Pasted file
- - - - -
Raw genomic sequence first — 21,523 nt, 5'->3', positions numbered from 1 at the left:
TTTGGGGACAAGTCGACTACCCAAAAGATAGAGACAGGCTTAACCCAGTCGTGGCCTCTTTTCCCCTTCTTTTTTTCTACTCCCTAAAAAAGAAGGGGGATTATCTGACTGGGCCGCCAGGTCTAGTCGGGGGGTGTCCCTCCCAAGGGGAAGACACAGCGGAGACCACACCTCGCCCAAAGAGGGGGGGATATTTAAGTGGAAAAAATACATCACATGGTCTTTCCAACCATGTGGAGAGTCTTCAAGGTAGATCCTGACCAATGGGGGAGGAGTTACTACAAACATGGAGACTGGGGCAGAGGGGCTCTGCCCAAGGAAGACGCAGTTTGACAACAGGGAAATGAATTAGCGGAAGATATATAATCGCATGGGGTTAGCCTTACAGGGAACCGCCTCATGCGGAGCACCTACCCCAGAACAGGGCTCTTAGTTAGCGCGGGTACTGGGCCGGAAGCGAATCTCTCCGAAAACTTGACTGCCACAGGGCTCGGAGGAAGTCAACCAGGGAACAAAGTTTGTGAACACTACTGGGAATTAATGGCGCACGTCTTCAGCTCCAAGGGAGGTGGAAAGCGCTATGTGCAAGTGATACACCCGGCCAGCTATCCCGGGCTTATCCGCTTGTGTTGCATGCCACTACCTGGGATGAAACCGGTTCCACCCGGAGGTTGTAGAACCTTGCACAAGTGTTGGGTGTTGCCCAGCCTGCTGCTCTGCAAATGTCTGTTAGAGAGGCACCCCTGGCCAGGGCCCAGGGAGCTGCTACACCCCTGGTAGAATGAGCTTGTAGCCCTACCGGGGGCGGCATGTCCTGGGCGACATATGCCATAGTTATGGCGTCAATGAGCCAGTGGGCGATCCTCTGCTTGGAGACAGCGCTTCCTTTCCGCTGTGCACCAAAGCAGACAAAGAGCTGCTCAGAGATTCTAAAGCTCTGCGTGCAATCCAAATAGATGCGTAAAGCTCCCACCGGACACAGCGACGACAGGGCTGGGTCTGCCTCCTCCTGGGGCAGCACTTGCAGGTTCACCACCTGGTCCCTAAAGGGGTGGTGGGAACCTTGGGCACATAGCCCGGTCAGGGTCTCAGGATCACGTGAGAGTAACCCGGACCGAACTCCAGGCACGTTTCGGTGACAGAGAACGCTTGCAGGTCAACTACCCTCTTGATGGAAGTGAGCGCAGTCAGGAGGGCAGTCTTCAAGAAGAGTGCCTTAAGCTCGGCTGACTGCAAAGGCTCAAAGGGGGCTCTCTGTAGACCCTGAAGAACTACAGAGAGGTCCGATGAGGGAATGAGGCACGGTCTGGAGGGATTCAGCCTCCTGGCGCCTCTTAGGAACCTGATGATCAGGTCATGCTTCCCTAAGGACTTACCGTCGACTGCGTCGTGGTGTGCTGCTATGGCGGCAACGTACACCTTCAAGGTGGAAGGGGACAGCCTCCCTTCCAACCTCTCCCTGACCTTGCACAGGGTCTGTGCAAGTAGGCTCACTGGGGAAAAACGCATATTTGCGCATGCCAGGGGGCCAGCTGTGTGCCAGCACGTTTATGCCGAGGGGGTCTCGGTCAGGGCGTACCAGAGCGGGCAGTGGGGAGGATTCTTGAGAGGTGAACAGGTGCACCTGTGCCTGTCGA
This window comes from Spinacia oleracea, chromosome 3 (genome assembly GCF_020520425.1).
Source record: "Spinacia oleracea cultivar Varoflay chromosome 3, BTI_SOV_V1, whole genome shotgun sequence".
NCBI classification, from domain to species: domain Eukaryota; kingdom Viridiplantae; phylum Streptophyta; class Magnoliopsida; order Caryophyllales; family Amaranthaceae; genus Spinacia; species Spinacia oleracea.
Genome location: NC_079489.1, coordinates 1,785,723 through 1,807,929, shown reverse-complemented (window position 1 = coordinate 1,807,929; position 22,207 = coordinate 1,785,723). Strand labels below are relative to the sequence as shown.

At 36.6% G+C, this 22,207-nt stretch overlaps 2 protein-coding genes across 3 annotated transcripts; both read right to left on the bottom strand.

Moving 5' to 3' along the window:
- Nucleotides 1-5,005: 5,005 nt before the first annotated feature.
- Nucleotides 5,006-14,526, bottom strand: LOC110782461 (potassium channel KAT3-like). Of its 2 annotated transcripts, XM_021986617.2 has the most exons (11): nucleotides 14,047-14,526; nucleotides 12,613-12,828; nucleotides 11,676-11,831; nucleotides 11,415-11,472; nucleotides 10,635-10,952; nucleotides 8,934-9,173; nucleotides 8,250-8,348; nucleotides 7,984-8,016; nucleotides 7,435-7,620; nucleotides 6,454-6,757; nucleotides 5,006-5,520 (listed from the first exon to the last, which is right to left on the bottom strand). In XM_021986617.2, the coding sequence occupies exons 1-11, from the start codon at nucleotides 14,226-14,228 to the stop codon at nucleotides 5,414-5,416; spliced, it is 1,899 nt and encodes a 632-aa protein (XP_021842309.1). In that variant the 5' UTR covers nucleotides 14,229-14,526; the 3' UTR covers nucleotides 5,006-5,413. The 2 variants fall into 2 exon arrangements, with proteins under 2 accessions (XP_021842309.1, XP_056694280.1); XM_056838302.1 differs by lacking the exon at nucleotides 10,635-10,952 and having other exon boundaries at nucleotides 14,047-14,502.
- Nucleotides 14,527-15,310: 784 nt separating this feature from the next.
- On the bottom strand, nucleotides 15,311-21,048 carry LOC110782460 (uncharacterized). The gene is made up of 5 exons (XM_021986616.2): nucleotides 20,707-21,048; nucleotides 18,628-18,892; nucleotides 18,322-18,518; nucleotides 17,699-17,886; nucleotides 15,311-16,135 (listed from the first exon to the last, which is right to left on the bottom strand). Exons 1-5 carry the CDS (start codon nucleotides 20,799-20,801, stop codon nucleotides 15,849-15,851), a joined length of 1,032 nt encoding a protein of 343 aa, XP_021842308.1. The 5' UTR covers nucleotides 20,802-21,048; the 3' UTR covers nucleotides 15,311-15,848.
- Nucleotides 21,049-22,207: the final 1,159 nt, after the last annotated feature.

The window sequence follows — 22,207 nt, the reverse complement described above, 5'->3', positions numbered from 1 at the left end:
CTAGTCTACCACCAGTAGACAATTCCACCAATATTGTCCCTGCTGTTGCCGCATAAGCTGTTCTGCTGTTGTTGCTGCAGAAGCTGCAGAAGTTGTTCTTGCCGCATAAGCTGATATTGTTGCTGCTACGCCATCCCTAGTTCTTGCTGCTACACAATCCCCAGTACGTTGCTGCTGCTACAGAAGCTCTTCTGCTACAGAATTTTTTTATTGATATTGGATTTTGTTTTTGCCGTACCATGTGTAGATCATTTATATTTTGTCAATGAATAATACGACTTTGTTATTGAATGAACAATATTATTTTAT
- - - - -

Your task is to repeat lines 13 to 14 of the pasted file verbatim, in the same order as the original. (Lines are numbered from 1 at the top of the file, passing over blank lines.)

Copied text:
- Nucleotides 21,049-22,207: the final 1,159 nt, after the last annotated feature.

The window sequence follows — 22,207 nt, the reverse complement described above, 5'->3', positions numbered from 1 at the left end: